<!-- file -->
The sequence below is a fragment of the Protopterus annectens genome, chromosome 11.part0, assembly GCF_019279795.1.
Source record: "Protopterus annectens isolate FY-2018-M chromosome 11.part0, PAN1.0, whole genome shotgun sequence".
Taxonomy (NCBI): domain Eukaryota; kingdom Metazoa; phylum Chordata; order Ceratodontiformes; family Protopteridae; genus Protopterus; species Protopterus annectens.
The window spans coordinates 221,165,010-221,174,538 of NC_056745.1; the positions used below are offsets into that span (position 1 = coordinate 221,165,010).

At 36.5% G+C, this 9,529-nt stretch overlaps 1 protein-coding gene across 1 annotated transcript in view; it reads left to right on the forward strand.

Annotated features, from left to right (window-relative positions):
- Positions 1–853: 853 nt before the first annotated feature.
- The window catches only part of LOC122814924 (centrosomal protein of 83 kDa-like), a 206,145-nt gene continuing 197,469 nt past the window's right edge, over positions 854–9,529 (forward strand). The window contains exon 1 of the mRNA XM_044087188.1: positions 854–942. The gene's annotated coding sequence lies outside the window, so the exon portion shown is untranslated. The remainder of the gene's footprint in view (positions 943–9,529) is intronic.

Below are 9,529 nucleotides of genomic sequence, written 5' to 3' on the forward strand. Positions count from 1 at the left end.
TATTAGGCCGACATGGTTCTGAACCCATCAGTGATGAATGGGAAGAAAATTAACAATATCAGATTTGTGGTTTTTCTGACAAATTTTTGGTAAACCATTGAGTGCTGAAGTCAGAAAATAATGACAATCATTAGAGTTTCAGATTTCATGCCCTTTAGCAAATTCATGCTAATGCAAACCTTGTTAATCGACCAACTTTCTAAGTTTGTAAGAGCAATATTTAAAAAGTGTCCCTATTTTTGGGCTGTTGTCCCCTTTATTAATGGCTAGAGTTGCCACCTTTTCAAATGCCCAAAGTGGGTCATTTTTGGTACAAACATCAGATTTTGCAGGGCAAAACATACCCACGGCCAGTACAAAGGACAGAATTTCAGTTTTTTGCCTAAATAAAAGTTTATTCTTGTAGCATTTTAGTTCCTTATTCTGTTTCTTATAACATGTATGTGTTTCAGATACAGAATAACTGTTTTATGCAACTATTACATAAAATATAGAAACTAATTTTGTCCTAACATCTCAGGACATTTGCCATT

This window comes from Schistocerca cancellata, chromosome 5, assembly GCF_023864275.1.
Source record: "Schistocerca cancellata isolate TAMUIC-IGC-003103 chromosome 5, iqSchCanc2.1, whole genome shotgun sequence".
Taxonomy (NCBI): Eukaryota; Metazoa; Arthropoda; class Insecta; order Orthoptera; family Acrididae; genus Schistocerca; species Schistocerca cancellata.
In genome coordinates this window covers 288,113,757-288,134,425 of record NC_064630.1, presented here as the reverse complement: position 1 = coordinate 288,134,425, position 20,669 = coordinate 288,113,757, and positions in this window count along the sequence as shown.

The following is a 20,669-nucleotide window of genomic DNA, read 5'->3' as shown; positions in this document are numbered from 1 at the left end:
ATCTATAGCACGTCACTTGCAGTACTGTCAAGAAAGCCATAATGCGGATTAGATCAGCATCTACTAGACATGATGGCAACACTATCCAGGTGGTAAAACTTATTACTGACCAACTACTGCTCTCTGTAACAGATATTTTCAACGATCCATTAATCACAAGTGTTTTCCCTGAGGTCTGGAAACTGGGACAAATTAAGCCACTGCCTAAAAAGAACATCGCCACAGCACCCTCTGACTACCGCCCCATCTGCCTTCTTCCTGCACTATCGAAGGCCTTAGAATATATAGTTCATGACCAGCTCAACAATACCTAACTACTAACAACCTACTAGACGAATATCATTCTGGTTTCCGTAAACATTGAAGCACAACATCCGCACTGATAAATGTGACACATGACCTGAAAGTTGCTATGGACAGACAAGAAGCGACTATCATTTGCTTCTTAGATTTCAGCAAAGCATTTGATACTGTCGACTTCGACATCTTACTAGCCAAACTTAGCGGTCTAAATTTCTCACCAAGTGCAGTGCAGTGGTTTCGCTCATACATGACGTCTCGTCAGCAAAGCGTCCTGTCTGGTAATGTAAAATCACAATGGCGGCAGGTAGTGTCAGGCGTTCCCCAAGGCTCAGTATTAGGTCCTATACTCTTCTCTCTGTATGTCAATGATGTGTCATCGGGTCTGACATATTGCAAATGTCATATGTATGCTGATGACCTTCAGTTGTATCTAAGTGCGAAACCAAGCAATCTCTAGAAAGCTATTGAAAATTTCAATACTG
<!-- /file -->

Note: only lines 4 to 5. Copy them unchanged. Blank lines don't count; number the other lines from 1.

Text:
The window spans coordinates 221,165,010-221,174,538 of NC_056745.1; the positions used below are offsets into that span (position 1 = coordinate 221,165,010).

At 36.5% G+C, this 9,529-nt stretch overlaps 1 protein-coding gene across 1 annotated transcript in view; it reads left to right on the forward strand.